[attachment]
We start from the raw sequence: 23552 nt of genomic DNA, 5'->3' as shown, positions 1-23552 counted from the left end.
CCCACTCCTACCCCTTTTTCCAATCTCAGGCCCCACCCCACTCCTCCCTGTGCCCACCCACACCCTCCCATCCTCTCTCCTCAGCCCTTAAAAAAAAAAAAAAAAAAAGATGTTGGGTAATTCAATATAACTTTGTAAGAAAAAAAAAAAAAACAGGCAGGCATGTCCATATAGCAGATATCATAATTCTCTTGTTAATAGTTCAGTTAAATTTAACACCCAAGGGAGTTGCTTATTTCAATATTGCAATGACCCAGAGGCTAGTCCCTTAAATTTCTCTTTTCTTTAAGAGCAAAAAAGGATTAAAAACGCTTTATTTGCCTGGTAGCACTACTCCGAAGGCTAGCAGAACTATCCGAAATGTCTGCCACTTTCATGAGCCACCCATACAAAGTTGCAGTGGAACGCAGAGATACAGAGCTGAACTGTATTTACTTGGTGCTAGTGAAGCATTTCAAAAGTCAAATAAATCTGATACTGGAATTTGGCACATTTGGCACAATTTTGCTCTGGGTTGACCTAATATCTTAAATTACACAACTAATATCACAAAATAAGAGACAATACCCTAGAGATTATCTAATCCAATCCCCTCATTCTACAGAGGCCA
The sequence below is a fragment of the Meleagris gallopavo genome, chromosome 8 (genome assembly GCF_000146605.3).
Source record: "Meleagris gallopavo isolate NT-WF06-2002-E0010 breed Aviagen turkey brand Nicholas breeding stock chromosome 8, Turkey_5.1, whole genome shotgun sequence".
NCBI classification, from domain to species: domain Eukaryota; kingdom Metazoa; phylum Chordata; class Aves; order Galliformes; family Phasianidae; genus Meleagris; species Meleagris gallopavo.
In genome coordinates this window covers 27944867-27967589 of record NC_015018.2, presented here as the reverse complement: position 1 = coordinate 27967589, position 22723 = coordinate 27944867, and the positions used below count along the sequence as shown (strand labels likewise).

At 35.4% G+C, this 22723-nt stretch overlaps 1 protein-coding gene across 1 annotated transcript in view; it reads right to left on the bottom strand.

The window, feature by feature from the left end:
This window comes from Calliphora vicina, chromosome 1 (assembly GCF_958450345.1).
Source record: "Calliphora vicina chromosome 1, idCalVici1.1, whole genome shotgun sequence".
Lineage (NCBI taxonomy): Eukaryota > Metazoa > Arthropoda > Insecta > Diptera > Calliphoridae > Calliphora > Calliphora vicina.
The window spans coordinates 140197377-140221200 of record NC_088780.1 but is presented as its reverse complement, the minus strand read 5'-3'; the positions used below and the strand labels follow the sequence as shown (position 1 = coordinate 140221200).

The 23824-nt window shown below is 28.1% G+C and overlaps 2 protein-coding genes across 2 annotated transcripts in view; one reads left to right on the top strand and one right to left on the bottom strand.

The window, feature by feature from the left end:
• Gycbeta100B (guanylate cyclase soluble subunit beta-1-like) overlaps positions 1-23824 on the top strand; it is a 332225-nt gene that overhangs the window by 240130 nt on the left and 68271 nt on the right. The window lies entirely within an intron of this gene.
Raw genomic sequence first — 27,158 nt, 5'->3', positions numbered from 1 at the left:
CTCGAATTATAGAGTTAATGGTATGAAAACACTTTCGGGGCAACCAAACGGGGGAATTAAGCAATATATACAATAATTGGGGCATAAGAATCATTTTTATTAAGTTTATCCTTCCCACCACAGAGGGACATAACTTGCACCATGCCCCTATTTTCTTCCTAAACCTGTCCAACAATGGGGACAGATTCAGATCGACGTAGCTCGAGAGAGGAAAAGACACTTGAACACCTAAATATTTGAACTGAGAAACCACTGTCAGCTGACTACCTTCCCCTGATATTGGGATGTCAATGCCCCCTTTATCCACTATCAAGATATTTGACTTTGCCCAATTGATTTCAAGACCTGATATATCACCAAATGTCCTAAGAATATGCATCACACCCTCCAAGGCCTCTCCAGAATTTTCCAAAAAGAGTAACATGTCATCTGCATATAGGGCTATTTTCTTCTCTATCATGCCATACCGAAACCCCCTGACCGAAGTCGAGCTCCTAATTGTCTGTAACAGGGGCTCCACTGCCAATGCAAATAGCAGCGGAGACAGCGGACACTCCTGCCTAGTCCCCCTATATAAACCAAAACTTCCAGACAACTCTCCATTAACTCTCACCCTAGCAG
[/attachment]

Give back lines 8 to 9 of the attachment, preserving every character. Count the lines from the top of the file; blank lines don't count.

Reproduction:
The window, feature by feature from the left end:
This window comes from Calliphora vicina, chromosome 1 (assembly GCF_958450345.1).